Our shame: Canada supported apartheid South Africa
Yves Engler

It’s enough to make one who knows even a little history gag.

The death of Nelson Mandela has led to an outpouring of vapid commentary about Canada’s supposed role in defeating South African Apartheid. “Canada helped lead international fight against Apartheid”, noted a Toronto Star headline while a National Post piece declared, “Canada’s stance against apartheid helped bring freedom to South Africa.”

Notwithstanding this self-congratulatory revisionism, Canada mostly supported apartheid in South Africa. First, by providing it with a model. South Africa patterned its policy towards Blacks after Canadian policy towards First Nations. Ambiguous Champion explains, “South African officials regularly came to Canada to examine reserves set aside for First Nations, following colleagues who had studied residential schools in earlier parts of the century.” Continue reading “Canada’s support for apartheid South Africa”

No electoral options for pro-Palestinian Canadians

Following the November 29 release of a transcript revealing Green Party leader Elizabeth May’s perspectives on the situation in Palestine, which led to her being dropped as a keynote speaker at a fundraiser for Canadians for Justice and Peace in the Middle East, the Montreal Media Co-op‘s Dru Oja Jay offers this relatively bleak assessment about options for Canadian voters concerned with Palestinian human rights.

Canadian Voters May Only Support Destruction of Palestinian Villages
Four national parties now endorse dispossession in the Negev
by Dru Oja Jay

Elizabeth May made enemies on both sides of the Israeli-Palestine conflict this week when she accepted to speak at an event organized by Canadians for Peace and Justice in the Middle East (CPJME), then derided that organization as “anti-Israel” in an interview with the B’nai Brith-run Jewish Tribune, then issued a denial that she had called CPJME anti-Israel, provoking the wrath of the Tribune editors, who released a full transcript and recording in which she does in fact denounce CPJME as “anti-Israel.” CPJME then cancelled her speaking event.  It was surprisingly flat-footed for someone who has been the leader of a national political party for the last seven years.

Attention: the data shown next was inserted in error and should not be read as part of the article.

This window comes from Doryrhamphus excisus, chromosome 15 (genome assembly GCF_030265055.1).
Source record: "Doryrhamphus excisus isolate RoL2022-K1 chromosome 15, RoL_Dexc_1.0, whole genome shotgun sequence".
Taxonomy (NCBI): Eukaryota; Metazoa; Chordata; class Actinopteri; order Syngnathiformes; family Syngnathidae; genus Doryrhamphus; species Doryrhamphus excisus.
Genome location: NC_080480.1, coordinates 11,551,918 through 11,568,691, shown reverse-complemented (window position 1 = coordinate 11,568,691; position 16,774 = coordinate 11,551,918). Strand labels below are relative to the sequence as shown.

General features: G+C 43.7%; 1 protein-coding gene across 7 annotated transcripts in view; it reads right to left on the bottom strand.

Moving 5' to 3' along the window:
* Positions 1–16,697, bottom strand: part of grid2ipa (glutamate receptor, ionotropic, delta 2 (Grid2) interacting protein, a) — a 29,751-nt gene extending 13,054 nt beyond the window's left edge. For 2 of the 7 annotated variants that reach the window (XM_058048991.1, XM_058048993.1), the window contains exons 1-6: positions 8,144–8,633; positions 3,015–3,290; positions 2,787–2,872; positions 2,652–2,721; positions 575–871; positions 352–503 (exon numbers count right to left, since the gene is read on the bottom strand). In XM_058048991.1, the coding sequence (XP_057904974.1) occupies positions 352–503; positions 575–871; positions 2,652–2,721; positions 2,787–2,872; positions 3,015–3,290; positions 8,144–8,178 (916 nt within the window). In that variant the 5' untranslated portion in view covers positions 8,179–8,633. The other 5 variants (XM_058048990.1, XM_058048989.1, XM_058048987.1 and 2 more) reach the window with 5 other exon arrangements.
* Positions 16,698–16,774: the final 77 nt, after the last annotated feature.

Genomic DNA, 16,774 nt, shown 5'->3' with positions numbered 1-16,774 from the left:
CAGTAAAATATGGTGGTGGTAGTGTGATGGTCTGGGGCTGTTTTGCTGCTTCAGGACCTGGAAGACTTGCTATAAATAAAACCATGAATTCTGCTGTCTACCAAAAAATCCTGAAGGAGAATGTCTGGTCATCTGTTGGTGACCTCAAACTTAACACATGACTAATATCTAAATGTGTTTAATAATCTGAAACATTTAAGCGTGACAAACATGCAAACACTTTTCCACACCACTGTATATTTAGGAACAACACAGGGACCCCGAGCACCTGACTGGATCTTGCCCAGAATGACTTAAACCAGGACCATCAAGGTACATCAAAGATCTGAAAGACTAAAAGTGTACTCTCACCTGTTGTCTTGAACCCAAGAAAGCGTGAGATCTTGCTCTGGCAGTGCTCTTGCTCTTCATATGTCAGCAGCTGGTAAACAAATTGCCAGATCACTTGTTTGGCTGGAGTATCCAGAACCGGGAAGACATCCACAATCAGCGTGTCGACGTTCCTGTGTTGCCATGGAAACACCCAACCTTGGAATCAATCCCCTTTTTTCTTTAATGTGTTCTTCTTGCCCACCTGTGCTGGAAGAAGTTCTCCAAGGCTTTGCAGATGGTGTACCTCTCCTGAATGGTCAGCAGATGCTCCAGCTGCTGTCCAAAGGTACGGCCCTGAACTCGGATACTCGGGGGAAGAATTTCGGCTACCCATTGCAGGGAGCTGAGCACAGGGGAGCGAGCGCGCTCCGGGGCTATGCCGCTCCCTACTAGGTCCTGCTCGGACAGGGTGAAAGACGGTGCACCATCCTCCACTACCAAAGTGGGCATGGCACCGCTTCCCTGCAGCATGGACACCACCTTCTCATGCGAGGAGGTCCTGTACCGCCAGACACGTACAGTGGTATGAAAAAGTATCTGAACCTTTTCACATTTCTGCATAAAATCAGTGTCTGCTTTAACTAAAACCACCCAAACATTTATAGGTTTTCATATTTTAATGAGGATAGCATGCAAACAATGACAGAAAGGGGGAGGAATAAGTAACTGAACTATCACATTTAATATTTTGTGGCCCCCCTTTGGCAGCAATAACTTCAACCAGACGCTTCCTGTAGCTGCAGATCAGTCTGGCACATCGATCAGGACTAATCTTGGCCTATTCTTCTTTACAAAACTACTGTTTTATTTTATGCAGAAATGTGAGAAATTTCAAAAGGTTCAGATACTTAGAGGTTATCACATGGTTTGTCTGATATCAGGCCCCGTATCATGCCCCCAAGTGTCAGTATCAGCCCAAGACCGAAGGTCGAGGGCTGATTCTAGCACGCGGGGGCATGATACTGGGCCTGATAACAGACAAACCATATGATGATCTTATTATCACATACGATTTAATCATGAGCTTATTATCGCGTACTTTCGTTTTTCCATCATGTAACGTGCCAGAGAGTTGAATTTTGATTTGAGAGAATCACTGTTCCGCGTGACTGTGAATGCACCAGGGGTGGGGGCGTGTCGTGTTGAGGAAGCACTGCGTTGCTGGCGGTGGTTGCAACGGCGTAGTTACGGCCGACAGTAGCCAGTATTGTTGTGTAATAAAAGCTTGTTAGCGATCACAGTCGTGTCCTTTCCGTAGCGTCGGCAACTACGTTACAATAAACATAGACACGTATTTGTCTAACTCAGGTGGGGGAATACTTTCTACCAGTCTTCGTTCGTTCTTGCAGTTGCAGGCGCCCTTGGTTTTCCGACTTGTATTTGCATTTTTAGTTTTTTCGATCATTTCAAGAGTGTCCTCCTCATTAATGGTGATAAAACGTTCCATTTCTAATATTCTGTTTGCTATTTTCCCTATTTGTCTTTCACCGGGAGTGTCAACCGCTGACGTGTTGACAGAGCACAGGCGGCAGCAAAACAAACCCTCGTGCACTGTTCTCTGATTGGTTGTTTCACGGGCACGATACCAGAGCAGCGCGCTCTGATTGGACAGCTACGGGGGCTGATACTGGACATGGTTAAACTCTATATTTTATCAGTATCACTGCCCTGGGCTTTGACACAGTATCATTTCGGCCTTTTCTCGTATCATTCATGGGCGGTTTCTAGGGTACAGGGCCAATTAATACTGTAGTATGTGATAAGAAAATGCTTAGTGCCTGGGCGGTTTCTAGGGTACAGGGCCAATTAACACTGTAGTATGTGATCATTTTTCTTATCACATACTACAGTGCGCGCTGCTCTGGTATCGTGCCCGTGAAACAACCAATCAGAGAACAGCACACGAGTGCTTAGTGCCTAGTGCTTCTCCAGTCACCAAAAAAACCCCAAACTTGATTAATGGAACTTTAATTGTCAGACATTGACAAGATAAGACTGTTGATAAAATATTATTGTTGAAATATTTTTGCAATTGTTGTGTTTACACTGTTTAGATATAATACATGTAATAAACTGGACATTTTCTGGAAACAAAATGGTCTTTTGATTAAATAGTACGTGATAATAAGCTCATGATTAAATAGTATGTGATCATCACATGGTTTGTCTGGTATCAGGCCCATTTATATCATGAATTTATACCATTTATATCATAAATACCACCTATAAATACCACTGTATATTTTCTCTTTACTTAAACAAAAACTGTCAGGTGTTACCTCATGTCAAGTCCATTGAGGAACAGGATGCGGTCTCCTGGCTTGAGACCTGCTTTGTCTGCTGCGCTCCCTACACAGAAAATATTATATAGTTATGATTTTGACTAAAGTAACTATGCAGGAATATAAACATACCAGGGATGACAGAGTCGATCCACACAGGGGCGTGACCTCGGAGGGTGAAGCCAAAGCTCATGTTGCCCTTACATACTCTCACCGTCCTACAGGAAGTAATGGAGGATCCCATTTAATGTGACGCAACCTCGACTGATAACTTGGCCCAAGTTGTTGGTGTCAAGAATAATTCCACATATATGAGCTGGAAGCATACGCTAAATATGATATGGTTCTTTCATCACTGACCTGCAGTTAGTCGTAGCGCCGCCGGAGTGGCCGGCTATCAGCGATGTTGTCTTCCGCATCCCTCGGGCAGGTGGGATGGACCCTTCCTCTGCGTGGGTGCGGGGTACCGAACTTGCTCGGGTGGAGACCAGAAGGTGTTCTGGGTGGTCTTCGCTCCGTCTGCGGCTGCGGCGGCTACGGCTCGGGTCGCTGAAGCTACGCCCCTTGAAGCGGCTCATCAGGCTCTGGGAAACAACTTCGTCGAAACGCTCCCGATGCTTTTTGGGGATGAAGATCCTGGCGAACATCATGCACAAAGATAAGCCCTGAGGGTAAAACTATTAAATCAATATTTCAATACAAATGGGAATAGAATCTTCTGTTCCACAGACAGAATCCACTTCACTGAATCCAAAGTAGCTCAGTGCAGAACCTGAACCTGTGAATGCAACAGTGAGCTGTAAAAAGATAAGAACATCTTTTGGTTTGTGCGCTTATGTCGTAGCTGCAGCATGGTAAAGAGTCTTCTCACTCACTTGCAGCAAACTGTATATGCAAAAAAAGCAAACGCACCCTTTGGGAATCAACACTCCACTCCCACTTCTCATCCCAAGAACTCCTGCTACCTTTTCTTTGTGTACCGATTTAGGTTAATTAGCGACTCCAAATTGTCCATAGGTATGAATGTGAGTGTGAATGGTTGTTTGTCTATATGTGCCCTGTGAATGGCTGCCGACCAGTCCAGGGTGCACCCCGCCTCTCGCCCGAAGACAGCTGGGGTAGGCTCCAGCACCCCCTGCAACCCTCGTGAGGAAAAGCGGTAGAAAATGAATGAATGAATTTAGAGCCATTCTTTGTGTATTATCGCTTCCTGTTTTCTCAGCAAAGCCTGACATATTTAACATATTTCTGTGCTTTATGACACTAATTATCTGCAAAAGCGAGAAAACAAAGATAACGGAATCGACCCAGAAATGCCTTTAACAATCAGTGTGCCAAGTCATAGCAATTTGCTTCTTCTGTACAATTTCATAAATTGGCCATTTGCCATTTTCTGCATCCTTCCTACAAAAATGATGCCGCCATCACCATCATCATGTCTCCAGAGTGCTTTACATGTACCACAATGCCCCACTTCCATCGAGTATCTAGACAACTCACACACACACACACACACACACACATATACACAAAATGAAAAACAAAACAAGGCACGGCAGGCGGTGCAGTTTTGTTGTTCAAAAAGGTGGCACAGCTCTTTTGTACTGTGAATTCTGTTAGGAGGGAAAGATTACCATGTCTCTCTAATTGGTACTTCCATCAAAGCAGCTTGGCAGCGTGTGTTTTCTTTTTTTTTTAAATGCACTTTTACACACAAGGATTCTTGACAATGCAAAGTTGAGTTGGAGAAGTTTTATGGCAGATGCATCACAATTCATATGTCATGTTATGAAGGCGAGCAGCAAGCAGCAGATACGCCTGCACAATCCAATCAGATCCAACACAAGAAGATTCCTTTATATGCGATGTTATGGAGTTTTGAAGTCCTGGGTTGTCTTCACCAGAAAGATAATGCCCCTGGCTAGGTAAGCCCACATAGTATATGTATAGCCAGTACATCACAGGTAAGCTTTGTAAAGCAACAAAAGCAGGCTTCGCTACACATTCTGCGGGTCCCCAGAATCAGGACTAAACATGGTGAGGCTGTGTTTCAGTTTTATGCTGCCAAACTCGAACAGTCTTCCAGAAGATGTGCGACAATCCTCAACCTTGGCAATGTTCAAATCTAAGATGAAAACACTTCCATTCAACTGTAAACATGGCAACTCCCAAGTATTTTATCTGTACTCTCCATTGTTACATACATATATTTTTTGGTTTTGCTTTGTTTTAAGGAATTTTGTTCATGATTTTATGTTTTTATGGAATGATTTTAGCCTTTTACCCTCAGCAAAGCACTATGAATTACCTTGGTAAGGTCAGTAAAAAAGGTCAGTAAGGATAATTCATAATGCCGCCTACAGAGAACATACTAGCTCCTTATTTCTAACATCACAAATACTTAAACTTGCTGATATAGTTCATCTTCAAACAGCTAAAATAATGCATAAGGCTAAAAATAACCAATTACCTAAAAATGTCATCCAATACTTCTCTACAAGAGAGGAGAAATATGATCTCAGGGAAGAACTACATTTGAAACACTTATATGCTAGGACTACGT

What’s missing from the discussion is that May’s pandering marks the official end of choice when it comes to Canada’s relationship with what Stephen Harper recently called “that light of freedom and democracy in what is otherwise a region of darkness,” Israel. Not one political party that is technically capable of winning a majority in Canada’s parliament is — as of now — willing to put up any resistance to Israel’s military occupation, belligerence, or ongoing campaign of dispossession against the Palestinians. Continue reading “No electoral options for pro-Palestinian Canadians”

Haaretz article on connections between Idle No More and Palestine

The Israeli daily Haaretz published this January 29 article on the links between Idle No More and the Palestinian struggle. Include great insights from Mike Krebs, who spoke at the 2012 Israeli Apartheid Week in Edmonton.

Palestinians and Canadian natives join hands to protest colonization

Palestinians, both at home and abroad, have found an unlikely partner in the struggle against colonization: First Nations, the indigenous peoples of Canada.

By Hadani Ditmars

Native peoples from all over the world joined together on Monday as part of an international day of solidarity with Idle No More, an indigenous uprising that has supporters across the globe.

Idle No More began in Canada, but it has sparked support from peoples including North African Tuaregs and New Zealand Maoris.

And with the many messages of support that came on Monday from indigenous peoples across the globe were messages of solidarity from Palestinians – both in their historic homeland and flung throughout the diaspora.

On the homepage of the Canada Palestine Association (CPA) is a link proclaiming “Palestinians in Solidarity with Idle No More and Indigenous Rights.”

It opens with an excerpt from the Mahmoud Darwish poem, “The Last Speech of the ‘Red Indian’ to the White Man”:

“You who come from beyond the sea, bent on war,
don’t cut down the tree of our names,
don’t gallop your flaming horses across
the open plains …
Don’t bury your God
in books that back up your claim of